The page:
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'Hidden Figures' an Oscar-worthy film

"Hidden Figures" characters Mary Jackson (Janelle Monáe), Katherine Johnson (Taraji P. Henson) and Dorothy Vaughan (Octavia Spencer)are three African-American women working at NASA, who served as the brains behind the launch of astronaut John Glenn into orbit. Photo courtesy 20th Century Fox

I had heard so much beforehand about the movie "Hidden Figures" that I knew I wanted to see for myself what all the buzz was about. I knew it was based on true events concerning NASA and three African-American women during the space race. I am not great at math or science and was a little worried that a movie concerning these areas would be a bit boring. "Hidden Figures" was anything but.

The film begins with a young Katherine Johnson in the 50s. Katherine has a brilliant mind for numbers and her teachers quickly realize they can't teach her. They recommend to her parents that she go to a school that can help her. Fast forward to 1961 when an adult Katherine (played by Taraji P. Henson) and her two friends, Dorothy Vaughn (Octavia Spencer) and Mary Jackson (Janelle Monae) are working for NASA. They, and all the other African-American workers, are relegated to one building on the vast campus. When Katherine is reassigned as a 'computer' under the direction of her boss, Al Harrison (played by Kevin Costner), she is faced with the daunting task of getting a man in space to orbit the Earth. The entire NASA team is frustrated when the USSR beats them to put a man in space and works at a feverish pace to keep up. In addition to the demands of the job, Katherine, Dorothy and Mary must also face blatant racism and sexism from their coworkers. One example of this segregation is when Katherine must run across the NASA campus multiple times a day to use the bathroom, a 40 minute trip. When her boss calls her out in front of everyone about her absences, Katherine loses her cool and screams not only about the bathroom, but points out that she can't drink coffee from the same pot as her co workers. Things finally start turning around for her and Mary and Dorothy when they prove themselves as valuable to their departments. We get glimpses of their personal lives as well, which will tug at your heartstrings and, if you are not stuck in 1960s mentality, will make you ashamed of how Americans treated their own not that long ago.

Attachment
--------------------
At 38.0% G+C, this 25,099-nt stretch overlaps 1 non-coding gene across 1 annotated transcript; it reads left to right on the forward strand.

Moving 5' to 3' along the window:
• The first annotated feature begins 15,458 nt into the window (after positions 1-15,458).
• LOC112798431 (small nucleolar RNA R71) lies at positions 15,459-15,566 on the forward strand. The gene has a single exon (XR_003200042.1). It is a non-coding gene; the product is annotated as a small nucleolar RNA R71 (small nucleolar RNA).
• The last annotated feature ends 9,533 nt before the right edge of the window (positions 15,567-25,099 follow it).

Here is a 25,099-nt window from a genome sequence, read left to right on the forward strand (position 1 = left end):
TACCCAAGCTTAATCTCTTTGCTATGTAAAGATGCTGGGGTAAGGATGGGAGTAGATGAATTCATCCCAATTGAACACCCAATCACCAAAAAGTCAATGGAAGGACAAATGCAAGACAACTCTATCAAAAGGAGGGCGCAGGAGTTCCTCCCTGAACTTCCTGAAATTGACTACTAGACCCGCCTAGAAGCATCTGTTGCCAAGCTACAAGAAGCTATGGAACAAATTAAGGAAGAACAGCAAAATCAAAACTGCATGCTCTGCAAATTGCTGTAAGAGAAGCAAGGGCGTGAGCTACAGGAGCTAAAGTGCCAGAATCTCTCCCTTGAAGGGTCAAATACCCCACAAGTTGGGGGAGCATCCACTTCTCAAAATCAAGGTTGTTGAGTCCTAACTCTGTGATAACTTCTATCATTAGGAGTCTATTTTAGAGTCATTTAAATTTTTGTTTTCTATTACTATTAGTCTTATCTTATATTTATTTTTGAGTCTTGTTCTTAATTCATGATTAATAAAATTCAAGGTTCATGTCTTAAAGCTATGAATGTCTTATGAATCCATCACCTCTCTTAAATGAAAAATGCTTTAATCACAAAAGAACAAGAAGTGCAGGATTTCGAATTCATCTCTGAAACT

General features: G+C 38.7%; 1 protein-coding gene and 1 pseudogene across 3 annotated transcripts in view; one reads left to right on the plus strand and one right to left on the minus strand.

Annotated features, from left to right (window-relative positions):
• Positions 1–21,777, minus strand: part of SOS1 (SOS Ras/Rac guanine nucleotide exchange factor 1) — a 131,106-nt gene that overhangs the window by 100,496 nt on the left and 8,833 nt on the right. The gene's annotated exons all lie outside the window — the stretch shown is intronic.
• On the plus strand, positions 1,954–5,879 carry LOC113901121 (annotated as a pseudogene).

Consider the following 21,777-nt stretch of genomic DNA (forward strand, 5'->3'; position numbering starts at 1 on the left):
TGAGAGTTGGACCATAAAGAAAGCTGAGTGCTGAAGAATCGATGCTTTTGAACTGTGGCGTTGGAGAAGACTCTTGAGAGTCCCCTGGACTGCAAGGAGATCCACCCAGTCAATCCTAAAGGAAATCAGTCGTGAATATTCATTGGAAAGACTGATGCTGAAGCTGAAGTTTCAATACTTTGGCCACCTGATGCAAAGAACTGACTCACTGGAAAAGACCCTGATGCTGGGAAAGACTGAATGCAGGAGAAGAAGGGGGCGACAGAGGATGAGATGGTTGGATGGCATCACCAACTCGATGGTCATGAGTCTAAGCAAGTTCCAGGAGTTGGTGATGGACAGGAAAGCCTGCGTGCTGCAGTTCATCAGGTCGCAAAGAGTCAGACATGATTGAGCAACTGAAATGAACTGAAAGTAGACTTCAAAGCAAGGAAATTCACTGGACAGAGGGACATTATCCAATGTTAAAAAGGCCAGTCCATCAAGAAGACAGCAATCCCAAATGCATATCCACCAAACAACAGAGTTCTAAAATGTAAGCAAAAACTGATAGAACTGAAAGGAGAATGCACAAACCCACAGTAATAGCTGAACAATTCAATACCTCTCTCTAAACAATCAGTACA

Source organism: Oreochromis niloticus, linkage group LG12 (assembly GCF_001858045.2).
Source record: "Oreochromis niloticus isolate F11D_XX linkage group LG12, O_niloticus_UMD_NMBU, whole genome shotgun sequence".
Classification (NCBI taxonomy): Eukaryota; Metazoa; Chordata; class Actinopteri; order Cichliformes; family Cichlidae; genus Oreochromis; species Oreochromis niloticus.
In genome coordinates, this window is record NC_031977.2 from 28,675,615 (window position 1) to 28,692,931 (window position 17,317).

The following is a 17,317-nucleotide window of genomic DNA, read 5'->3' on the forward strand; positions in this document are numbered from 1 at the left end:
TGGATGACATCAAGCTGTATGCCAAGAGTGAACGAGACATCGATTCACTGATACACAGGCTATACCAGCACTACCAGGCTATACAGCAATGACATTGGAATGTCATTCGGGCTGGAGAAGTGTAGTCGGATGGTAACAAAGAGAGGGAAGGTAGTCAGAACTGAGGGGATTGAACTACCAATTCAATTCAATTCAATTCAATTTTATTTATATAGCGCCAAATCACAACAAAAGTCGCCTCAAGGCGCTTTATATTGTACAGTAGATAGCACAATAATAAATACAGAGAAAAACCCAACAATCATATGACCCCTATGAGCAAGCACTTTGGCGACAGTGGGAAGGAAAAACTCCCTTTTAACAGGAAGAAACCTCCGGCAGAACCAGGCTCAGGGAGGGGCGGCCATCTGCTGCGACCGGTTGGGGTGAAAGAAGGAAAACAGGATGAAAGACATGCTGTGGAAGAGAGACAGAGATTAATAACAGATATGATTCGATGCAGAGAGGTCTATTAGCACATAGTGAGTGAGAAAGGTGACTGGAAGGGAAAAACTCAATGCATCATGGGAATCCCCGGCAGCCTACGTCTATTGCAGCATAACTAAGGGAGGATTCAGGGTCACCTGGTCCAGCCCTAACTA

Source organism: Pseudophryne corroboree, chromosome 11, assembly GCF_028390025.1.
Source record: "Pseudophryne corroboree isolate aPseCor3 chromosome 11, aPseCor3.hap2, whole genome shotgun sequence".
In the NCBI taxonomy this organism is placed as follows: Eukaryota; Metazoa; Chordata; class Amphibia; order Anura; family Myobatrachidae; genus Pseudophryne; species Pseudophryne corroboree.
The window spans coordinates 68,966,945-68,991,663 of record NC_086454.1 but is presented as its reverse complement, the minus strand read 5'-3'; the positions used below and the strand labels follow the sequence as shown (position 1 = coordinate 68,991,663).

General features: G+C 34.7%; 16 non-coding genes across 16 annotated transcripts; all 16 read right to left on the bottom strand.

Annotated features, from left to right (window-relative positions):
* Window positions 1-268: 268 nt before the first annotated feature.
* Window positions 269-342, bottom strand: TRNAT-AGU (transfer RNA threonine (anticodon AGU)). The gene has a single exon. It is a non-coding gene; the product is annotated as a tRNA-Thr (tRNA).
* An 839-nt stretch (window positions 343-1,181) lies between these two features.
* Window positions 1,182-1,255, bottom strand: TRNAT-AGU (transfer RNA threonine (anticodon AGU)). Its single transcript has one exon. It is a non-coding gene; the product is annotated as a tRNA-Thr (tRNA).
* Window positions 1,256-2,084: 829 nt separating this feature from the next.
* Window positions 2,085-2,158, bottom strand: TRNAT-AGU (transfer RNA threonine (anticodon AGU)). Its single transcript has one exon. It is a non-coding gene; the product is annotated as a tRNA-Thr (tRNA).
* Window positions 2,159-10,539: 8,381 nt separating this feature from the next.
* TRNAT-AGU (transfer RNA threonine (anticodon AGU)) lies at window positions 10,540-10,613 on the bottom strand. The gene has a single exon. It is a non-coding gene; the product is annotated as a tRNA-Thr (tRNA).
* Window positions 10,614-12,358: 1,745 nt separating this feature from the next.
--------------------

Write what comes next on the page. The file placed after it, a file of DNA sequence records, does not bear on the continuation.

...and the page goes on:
This film is especially important in the current climate of the US. Without beating the viewer over the head, it highlights the mistreatment of minorities and serves as a warning to not let history repeat itself. I would be surprised if "Hidden Figures" doesn't take home several trophies during awards season. It is a must-see film for all.

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